male, and one female---both of which "just happen" to undergo the same
transformation so that both are fertile and able to interbreed. The
renowned evolutionary anthropologist, Ernest Hooton, commented in 1937
on the very topics we are discussing. He observed:
Saltatory evolution by way of mutation is a very con-
venient way of bridging over gaps between animal forms....
Now I am afraid that many anthropologists (including myself)
have sinned against genetic science and are leaning upon a
broken reed when we depend upon mutations (1937, p 118).
One cannot help but wonder why, after more than fifty years of
additional study, evolutionists cannot see how correct Hooton was. Dr.
Grass‚ stated the matter best:
Today our duty is to destroy the myth of evolution,
considered as a simple, understood, and explained
phenomenon which keeps rapidly unfolding before us.
Biologists must be encouraged to think about the
weaknesses and extrapolations that theoreticians put
forward or lay down as established truths. The deceit
is sometimes unconscious, but not always, since some
people, owing to their sectarianism, purposely overlook
reality and refuse to acknowledge the inadequacies and
falsity of their beliefs (1977, p 8).
Ager, Derek (1973), `The Nature of the Stratigraphical Record' (New
York: John Wiley & Sons).
Clark, W. LeGros (1955), `Discover,' January.
Darwin, Charles (1859), `The Origin of Species' (London; reprinted New
York: Penguin Books, 1976).
Denton, Michael (1986), `Evolution: A Theory in Crisis' (New York:
Adler and Adler).
Dobzhansky, Theodosius (1957), in `Plant Life,' ed. Dennis Flannagan
(New York: Simon & Schuster).
Eldredge, Niles and Ian Tattersall (1982), `The Myths of Human
Evolution' (New York: Columbia University Press).
George, T.N. (1960), `Science Progress'.
Gould, S.J. (1977), "The Return of Hopeful Monsters," `Natural History'
(New York: American Museum of Natural History).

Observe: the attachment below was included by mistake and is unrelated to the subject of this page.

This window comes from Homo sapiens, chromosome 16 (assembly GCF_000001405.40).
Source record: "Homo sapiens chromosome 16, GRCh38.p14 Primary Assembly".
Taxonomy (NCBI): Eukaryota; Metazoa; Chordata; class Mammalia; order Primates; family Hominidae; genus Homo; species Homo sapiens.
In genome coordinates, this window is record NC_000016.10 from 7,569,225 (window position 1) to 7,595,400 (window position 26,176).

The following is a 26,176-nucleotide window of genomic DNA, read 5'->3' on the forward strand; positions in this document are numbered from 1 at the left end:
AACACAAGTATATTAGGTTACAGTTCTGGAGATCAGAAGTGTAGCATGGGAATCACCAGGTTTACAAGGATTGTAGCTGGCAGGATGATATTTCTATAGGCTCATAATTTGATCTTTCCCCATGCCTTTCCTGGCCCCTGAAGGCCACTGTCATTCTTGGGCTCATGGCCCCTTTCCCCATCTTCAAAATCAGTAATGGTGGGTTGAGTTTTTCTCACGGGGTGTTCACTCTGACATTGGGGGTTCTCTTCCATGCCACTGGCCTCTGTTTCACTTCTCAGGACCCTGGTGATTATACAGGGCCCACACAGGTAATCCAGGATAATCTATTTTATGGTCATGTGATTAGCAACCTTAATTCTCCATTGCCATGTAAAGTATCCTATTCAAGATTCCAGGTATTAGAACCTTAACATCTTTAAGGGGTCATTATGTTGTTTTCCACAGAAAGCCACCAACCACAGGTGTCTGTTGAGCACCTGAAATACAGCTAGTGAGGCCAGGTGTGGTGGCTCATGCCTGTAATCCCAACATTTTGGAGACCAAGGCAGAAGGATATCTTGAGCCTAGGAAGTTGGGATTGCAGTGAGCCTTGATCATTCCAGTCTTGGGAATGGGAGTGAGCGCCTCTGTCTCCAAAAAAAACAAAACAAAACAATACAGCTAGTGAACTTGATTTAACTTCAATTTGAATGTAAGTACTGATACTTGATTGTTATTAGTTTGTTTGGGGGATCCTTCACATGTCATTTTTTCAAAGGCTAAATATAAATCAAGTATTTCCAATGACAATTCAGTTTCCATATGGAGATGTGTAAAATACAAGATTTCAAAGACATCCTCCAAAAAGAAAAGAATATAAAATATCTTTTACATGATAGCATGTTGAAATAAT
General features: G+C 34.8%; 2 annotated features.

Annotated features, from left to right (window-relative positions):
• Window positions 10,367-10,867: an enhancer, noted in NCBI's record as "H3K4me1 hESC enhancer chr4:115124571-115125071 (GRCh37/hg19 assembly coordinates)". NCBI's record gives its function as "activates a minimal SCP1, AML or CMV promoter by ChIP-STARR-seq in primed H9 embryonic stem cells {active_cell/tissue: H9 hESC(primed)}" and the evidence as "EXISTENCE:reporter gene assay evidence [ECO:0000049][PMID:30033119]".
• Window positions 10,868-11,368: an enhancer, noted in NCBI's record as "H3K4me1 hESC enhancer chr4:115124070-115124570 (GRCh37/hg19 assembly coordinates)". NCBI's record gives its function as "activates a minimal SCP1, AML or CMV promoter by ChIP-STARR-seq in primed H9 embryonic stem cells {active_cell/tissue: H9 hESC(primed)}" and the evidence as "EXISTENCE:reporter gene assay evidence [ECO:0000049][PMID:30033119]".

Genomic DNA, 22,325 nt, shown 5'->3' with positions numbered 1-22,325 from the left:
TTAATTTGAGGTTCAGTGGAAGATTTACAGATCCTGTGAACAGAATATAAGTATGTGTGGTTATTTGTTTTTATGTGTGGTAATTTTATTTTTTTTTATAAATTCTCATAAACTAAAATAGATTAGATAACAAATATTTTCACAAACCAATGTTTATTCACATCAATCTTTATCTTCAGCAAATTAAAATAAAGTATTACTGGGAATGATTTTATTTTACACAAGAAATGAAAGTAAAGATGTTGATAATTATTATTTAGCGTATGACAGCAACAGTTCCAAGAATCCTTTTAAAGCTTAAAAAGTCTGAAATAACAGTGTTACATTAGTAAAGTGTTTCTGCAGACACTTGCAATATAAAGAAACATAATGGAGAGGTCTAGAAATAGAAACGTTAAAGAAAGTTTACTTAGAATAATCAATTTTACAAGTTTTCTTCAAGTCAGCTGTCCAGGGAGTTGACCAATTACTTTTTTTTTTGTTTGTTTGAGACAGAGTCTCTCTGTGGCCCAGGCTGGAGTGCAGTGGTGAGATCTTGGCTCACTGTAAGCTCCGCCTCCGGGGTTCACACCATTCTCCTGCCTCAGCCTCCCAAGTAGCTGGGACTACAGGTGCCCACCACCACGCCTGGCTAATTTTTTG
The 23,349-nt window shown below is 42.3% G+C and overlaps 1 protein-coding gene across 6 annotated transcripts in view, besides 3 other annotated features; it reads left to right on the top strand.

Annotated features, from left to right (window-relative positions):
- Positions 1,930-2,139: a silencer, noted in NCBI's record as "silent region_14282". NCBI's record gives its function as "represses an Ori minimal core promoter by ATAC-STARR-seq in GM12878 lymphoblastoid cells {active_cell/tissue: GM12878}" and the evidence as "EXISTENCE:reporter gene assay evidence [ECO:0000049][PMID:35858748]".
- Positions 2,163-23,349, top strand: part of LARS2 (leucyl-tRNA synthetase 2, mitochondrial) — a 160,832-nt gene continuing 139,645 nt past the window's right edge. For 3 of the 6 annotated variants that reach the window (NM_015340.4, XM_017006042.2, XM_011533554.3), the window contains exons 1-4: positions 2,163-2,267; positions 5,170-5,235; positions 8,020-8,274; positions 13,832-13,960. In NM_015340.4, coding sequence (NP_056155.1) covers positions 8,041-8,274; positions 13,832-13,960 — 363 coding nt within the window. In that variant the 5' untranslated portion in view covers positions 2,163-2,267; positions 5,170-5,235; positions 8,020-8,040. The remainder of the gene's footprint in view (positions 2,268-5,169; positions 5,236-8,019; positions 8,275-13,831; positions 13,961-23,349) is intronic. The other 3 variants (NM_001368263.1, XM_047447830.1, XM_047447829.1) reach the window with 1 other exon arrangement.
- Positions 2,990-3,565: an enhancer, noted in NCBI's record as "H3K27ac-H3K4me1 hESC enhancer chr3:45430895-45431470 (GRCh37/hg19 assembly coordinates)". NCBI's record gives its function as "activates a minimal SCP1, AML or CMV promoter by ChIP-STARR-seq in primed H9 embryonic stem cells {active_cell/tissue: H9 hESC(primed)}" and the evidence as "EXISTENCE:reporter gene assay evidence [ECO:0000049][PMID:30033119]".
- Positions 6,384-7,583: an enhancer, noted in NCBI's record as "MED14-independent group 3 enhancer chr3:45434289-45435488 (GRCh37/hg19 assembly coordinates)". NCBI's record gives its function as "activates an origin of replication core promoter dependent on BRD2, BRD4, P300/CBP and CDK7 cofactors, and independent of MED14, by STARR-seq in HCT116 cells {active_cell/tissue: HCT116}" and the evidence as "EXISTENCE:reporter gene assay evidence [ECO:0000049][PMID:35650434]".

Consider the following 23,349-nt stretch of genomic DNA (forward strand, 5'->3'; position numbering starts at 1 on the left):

Gould, S.J. (1980), `The Panda's Thumb' (New York: Norton).
Gould, S.J. (1982), "The Meaning of Punctuated Equilibrium and Its Role
in Validating a Hierarchical Approach to Macroevolution," in
`Perspectives on Evolution,' ed. R. Milkman (Sunderland, MA:
Gould, S.J. (1984), Quoted in: `Darwin's Enigma,' Luther Sunderland
(San Diego: Master Books).
Gould, S.J. and N. Eldredge (1972), "Punctuated Equilibria: An
Alternative to Phyletic Gradualism," in `Models in Paleobiology,'
ed. T.J.M. Schopf (San Francisco: Freeman & Cooper).
Grass‚, Pierre-Paul (1977), `Evolution of Living Organisms' (New York:
Hayward, Alan (1985), `Creation or Evolution: The Facts and the
Fallacies' (London: Triangle Books).
Hooton, Ernest (1937), `Apes, Men and Morons' (New York: George Allen &
Huxley, Julian (1955), "Evolution and Genetics," in `What is Science?'
ed. J.R. Newman (New York: Simon & Schuster).
Kitts, David (1974), `Evolution,' September.
Simpson, George G. (1944), `Tempo and Mode in Evolution' (New York:
Columbia University Press).
Stanley, Steven (1979), `Macroevolution: Pattern and Process' (San
Stanley, Steven (1981), `The New Evolutionary Timetable: Fossils,
Genes, and the Origin of Species' (New York: Basic Books).
Stebbins, G. and F. Ayala (1981), `Science', 213:969.